Q&A with House Speaker Rusty Bowers

Q&A with House Speaker Rusty Bowers

Rusty Bowers
Rusty Bowers

The Arizona Legislature just ended a contentious 171-day legislative session, the third-longest in the state’s history. It was marked by bipartisan cooperation on a few issues but also by partisan clashes on topics such as the budget and voting rights, an audit of the 2020 vote in Maricopa County by the Senate that is still ongoing, and a contentious budget process that resulted in the passage of a 2.5% flat income tax. In a recent interview with the Arizona Capitol Times, House Speaker Rusty Bowers, R-Mesa, discussed the highlights and disappointments of the 2021 session. 

What do you think were the biggest accomplishments of this year’s session? 

Well, I have on a personal (level) the water legislation, I (think) will prove still to be very critical if we’re able to leverage a sizable appropriation into some type of long-term, large water quantity solution. … I think the tax cuts, the restructuring of our tax system to the extent we did, that was hugely important, and to Mr. Toma and Mrs. Cobb, they did far beyond that, they did great work this year. That would probably be one of the seminal accomplishments. Replenishing the unemployment insurance, replenishing that fund, getting that healthy again so we can lower the cost to employers and increase the reliability of the fund to those who need it during emergencies.  

The exercise of emergency governance powers, I think we made some progress there, and we’ll take part of that to the folks in a vote and see what they say. I think those were big. There (are) other little things all along the way that I was happy to see. Some personal projects on the House, the old Capitol building, will be fun and necessary. Improvements for security, personnel, for security, increasing the size that we need to operate in, those will all be important. … Lot of other stuff that’s crammed in there, too. When I think about all of the things that we did do and the work that we did do in spite of the challenges from the membership and what I would call the bullying tactics of some, we got a lot done, and it wasn’t cheap. and I don’t mean financially, I mean just in the cost to the body of relationships and challenges. And so, we’ll see how that all works out over time.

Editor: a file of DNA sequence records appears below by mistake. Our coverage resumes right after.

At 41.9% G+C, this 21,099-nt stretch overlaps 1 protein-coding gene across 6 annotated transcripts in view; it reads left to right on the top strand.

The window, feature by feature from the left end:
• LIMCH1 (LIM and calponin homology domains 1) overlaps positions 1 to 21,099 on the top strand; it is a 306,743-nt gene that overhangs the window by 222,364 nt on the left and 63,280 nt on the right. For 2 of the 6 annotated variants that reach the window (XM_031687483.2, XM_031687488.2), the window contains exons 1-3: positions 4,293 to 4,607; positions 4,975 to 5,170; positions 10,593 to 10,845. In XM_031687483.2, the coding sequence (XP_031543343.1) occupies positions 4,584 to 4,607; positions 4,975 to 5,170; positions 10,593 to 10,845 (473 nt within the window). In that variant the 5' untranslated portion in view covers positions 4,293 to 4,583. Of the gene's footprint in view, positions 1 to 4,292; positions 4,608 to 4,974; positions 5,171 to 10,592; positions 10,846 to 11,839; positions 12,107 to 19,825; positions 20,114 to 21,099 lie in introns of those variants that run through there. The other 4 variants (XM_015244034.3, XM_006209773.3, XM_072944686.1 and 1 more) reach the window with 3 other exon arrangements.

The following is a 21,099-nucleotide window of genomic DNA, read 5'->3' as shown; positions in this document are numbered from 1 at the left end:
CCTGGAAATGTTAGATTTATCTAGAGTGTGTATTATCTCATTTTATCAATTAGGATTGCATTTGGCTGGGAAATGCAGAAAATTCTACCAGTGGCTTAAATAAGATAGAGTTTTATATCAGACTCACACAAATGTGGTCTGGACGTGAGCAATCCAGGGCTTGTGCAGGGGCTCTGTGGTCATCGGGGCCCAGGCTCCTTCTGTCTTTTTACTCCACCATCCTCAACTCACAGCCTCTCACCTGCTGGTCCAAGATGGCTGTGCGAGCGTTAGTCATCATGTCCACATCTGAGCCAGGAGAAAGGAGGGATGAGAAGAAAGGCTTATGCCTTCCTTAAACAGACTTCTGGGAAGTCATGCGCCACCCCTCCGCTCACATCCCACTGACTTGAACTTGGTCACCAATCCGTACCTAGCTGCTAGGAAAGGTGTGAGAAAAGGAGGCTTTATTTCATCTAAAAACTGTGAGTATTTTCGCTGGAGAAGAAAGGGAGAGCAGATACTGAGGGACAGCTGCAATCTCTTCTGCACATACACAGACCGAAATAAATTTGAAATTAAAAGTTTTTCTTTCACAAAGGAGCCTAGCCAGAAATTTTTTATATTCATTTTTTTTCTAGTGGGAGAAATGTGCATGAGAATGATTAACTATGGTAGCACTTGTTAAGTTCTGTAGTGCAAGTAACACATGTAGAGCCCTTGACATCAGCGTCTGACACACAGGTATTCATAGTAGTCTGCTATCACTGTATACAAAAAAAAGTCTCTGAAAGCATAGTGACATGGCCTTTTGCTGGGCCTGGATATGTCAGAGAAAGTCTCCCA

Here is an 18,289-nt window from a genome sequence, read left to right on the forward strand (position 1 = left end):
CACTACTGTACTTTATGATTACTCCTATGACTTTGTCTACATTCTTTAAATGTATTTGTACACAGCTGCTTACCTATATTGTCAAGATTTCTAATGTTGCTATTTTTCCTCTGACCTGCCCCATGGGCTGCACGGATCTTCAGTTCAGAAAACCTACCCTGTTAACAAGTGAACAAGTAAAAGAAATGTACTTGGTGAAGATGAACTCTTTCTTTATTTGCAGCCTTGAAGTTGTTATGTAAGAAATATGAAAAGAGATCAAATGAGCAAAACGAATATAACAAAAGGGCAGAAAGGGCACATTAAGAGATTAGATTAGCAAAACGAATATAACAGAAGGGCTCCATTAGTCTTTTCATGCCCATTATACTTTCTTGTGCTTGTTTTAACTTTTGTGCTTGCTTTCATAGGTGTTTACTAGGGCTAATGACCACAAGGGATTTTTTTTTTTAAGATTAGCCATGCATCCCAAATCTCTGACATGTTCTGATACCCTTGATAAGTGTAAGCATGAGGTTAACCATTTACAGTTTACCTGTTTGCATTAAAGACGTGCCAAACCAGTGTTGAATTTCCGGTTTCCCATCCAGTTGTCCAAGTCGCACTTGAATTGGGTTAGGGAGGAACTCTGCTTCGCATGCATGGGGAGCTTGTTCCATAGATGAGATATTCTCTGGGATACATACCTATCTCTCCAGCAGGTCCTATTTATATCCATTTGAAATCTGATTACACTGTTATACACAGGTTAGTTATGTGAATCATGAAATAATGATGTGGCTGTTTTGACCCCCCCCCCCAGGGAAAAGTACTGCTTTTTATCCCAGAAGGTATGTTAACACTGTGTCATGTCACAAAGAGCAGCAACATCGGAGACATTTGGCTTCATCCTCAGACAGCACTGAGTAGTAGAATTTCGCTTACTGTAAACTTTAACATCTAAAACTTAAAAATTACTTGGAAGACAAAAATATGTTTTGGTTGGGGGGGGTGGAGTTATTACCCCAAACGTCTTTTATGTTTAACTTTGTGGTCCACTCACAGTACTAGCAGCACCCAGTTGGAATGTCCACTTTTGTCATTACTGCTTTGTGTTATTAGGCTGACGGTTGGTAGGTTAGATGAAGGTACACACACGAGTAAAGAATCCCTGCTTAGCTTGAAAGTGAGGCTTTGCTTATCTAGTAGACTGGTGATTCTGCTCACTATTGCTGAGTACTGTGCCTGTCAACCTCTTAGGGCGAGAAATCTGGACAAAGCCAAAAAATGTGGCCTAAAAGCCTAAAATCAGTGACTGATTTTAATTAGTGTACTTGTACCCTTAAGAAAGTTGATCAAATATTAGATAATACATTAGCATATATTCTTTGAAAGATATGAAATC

What were your disappointments about this year’s session? 

I wanted some justice reform. I think what was up was a really modest effort by comparison with what I hear in the general public for demands, and so – that went down in the Senate. … I’m glad civil asset forfeiture got out. That’s long overdue and, I think, it even needs to be stronger. 

What’s going to happen on criminal justice reform next year? 

We’re going to stay at it. Mr. Blackman is energized. Mrs. Bolick’s energized. I’m energized. We’re going to bring it back, and … I think most of just regular people that are not activists, they’re not on the payroll of some group that wants to defund the police or whatever, but most people would like to see an equitable and fair justice system. But there’s so many little parts of it that make it difficult to rationalize or justify some of the positions that we’ve taken over time in the name of protection. 

Were you happy with how the budget turned out?